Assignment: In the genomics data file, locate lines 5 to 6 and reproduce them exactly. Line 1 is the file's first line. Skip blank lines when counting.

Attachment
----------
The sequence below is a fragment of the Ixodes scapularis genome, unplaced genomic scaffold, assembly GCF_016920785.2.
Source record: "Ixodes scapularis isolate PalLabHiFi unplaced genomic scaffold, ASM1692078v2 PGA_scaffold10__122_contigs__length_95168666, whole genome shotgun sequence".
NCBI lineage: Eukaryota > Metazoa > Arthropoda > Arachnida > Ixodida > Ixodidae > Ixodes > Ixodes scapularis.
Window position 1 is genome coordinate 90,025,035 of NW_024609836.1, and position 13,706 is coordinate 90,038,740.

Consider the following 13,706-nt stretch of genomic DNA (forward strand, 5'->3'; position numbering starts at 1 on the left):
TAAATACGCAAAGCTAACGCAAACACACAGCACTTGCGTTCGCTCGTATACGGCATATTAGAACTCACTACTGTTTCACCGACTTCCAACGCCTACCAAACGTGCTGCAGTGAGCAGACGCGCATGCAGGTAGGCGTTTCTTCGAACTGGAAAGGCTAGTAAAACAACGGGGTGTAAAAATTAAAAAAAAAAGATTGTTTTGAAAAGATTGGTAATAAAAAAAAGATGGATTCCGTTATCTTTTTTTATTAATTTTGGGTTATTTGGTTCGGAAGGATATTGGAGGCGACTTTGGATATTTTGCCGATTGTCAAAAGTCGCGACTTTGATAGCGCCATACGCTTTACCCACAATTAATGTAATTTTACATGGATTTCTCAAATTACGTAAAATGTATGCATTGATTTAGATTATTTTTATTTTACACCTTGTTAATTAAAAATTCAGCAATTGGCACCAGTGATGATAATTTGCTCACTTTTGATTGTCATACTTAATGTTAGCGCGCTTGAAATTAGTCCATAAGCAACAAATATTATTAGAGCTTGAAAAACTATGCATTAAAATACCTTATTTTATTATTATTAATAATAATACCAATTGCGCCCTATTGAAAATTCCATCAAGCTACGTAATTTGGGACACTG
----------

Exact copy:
Consider the following 13,706-nt stretch of genomic DNA (forward strand, 5'->3'; position numbering starts at 1 on the left):
TAAATACGCAAAGCTAACGCAAACACACAGCACTTGCGTTCGCTCGTATACGGCATATTAGAACTCACTACTGTTTCACCGACTTCCAACGCCTACCAAACGTGCTGCAGTGAGCAGACGCGCATGCAGGTAGGCGTTTCTTCGAACTGGAAAGGCTAGTAAAACAACGGGGTGTAAAAATTAAAAAAAAAAGATTGTTTTGAAAAGATTGGTAATAAAAAAAAGATGGATTCCGTTATCTTTTTTTATTAATTTTGGGTTATTTGGTTCGGAAGGATATTGGAGGCGACTTTGGATATTTTGCCGATTGTCAAAAGTCGCGACTTTGATAGCGCCATACGCTTTACCCACAATTAATGTAATTTTACATGGATTTCTCAAATTACGTAAAATGTATGCATTGATTTAGATTATTTTTATTTTACACCTTGTTAATTAAAAATTCAGCAATTGGCACCAGTGATGATAATTTGCTCACTTTTGATTGTCATACTTAATGTTAGCGCGCTTGAAATTAGTCCATAAGCAACAAATATTATTAGAGCTTGAAAAACTATGCATTAAAATACCTTATTTTATTATTATTAATAATAATACCAATTGCGCCCTATTGAAAATTCCATCAAGCTACGTAATTTGGGACACTG